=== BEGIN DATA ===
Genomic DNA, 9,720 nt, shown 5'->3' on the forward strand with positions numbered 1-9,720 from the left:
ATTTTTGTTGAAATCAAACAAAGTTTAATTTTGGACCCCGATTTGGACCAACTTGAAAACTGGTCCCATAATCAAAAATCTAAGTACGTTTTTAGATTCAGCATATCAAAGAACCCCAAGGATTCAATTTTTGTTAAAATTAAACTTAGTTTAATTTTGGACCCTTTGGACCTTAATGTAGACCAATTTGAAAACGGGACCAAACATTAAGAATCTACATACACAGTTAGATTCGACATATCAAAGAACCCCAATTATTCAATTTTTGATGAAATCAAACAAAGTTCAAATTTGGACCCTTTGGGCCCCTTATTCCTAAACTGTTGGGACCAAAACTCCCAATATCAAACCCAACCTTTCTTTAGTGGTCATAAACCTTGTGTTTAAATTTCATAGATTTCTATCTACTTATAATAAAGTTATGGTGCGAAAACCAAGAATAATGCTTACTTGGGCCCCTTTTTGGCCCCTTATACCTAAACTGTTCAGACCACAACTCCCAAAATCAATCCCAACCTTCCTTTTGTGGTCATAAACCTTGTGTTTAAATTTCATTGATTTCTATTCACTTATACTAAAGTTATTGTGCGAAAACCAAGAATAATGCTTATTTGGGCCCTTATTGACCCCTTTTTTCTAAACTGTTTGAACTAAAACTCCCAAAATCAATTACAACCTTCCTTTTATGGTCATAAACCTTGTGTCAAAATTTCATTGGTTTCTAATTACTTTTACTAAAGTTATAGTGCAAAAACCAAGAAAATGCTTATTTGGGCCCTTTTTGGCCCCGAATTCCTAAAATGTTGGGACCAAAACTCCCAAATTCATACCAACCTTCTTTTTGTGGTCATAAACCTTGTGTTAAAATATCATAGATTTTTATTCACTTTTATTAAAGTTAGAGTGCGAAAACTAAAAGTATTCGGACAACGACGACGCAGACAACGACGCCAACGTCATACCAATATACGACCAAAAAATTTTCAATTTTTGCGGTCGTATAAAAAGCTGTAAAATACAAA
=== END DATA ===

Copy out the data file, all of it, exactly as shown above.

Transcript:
Genomic DNA, 9,720 nt, shown 5'->3' on the forward strand with positions numbered 1-9,720 from the left:
ATTTTTGTTGAAATCAAACAAAGTTTAATTTTGGACCCCGATTTGGACCAACTTGAAAACTGGTCCCATAATCAAAAATCTAAGTACGTTTTTAGATTCAGCATATCAAAGAACCCCAAGGATTCAATTTTTGTTAAAATTAAACTTAGTTTAATTTTGGACCCTTTGGACCTTAATGTAGACCAATTTGAAAACGGGACCAAACATTAAGAATCTACATACACAGTTAGATTCGACATATCAAAGAACCCCAATTATTCAATTTTTGATGAAATCAAACAAAGTTCAAATTTGGACCCTTTGGGCCCCTTATTCCTAAACTGTTGGGACCAAAACTCCCAATATCAAACCCAACCTTTCTTTAGTGGTCATAAACCTTGTGTTTAAATTTCATAGATTTCTATCTACTTATAATAAAGTTATGGTGCGAAAACCAAGAATAATGCTTACTTGGGCCCCTTTTTGGCCCCTTATACCTAAACTGTTCAGACCACAACTCCCAAAATCAATCCCAACCTTCCTTTTGTGGTCATAAACCTTGTGTTTAAATTTCATTGATTTCTATTCACTTATACTAAAGTTATTGTGCGAAAACCAAGAATAATGCTTATTTGGGCCCTTATTGACCCCTTTTTTCTAAACTGTTTGAACTAAAACTCCCAAAATCAATTACAACCTTCCTTTTATGGTCATAAACCTTGTGTCAAAATTTCATTGGTTTCTAATTACTTTTACTAAAGTTATAGTGCAAAAACCAAGAAAATGCTTATTTGGGCCCTTTTTGGCCCCGAATTCCTAAAATGTTGGGACCAAAACTCCCAAATTCATACCAACCTTCTTTTTGTGGTCATAAACCTTGTGTTAAAATATCATAGATTTTTATTCACTTTTATTAAAGTTAGAGTGCGAAAACTAAAAGTATTCGGACAACGACGACGCAGACAACGACGCCAACGTCATACCAATATACGACCAAAAAATTTTCAATTTTTGCGGTCGTATAAAAAGCTGTAAAATACAAA